The social divide afflicting informal settlements is often exacerbated by physical disconnections. In Caracas, inhabitants of the hilltop barrios have been traditionally denied many of the essential services enjoyed by their fellow citizens. In this context, architects must sometimes function as activists and mediators, bridging the gap between top-down planning and community organizing. The Metro Cable project originated as an accupunctural alternative to unnecessary and destructive urban development. In 2003, U-TT began researching the mobility crisis within San Agustin, an informal settlement with approximately 40,000 residents. Situated on a ridge adjacent to Avenida Lecuna, San Agustín was separated from the city by a major highway and canal. Residents spent hours climbing up and down steep stairs everyday to access jobs and schooling. During the rainy season, many of these paths were dangerous or impossible to use due to flooding.
To address San Agustín’s isolation, the government had announced a plan to construct a new road system and bus lines. Using mapping and modelling tools to analyze the impact of the proposal, U-TT identified that the plan would require the removal of up to one-third of San Agustín’s homes. This would have uprooted thousands of families and splintered social and livelihoods networks.
U-TT proposed instead to introduce a minimally invasive cable car system linking the barrio to the city below through a series of stations. Developed after numerous site surveys, community workshops, and consultations with international experts, the plan also called for “plug-in” buildings – flexible structures attached to each station that would provide housing, as well as cultural, community, and recreational programs. When the government initially rejected the proposal, U-TT organized a public symposium at Caracas Central University, where architects, planners, university activists, and San Agustín’s community leaders joined forces to protest the official road plan.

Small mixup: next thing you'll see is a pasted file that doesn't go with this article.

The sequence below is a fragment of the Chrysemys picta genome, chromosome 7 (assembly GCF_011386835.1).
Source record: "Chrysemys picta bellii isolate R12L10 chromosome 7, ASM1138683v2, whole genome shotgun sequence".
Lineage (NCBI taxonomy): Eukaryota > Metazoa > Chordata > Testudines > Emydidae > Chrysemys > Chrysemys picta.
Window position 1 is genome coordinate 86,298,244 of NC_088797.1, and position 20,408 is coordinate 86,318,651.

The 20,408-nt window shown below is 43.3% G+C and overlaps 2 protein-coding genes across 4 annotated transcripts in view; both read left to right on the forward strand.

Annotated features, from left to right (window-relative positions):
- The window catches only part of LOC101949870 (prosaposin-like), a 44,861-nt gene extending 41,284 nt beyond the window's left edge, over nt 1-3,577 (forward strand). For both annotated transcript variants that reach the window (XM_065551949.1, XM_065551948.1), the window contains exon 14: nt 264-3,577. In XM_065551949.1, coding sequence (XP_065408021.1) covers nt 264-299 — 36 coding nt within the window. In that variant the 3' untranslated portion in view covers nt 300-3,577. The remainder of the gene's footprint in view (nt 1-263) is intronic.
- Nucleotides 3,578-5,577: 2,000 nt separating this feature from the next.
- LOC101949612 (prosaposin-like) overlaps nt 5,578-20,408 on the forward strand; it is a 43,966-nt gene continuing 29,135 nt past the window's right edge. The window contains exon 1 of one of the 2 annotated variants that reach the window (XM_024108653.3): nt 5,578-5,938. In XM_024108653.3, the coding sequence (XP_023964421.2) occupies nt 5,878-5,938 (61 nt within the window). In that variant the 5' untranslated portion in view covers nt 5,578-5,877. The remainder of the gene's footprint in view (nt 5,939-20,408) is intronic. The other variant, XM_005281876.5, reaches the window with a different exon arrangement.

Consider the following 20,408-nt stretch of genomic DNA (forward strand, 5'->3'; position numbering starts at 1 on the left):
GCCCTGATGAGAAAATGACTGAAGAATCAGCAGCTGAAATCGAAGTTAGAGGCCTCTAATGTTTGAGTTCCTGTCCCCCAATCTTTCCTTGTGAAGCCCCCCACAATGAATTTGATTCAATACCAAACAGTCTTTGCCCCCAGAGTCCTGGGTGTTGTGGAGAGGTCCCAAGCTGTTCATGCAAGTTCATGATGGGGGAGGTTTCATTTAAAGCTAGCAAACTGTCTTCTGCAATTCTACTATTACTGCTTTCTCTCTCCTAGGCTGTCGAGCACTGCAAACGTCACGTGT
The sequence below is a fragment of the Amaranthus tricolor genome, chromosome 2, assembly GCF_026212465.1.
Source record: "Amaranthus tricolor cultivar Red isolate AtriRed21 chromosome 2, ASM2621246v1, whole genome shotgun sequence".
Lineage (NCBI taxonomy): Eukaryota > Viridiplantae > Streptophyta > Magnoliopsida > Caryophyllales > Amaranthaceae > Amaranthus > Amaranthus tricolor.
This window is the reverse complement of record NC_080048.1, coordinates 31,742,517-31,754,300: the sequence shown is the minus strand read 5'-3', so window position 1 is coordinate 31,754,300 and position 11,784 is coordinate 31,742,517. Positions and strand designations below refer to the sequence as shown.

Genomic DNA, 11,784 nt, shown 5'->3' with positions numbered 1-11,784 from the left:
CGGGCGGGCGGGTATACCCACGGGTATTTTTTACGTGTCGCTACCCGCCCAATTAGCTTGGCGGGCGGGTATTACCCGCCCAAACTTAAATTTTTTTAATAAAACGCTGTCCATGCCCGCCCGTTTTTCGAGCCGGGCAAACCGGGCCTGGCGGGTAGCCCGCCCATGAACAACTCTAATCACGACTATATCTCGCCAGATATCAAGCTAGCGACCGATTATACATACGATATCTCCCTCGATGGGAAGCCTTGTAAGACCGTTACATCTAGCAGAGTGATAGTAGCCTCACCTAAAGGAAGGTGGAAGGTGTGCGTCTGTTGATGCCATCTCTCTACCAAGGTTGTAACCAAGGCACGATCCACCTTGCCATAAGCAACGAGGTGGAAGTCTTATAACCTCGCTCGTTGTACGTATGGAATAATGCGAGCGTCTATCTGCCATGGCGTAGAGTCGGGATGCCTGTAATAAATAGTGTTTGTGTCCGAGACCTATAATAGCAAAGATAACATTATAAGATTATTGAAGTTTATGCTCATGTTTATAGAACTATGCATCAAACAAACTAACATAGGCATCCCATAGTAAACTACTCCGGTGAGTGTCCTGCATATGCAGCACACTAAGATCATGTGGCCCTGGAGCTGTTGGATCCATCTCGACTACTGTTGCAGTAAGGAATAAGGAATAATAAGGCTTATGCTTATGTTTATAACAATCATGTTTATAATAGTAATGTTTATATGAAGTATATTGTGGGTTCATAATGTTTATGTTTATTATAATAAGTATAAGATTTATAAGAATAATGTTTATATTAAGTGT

Eventually, the authorities embraced the cable car proposal, and set up a joint venture in 2006 between the state-owned Metro Company of Caracas and an Austrian gondola engineering firm, Doppelmayr. The completed cable car line, with five stations, opened in 2010. The system has proven to be extremely popular and affordable, moving up to 1,200 people per hour. While some of the plug-in elements of the highly politicized design proposal were altered or ignored, the project has had a clear catalytic impact in local communities, and continues to run smoothly, serving as a model for future upgrading projects around the region.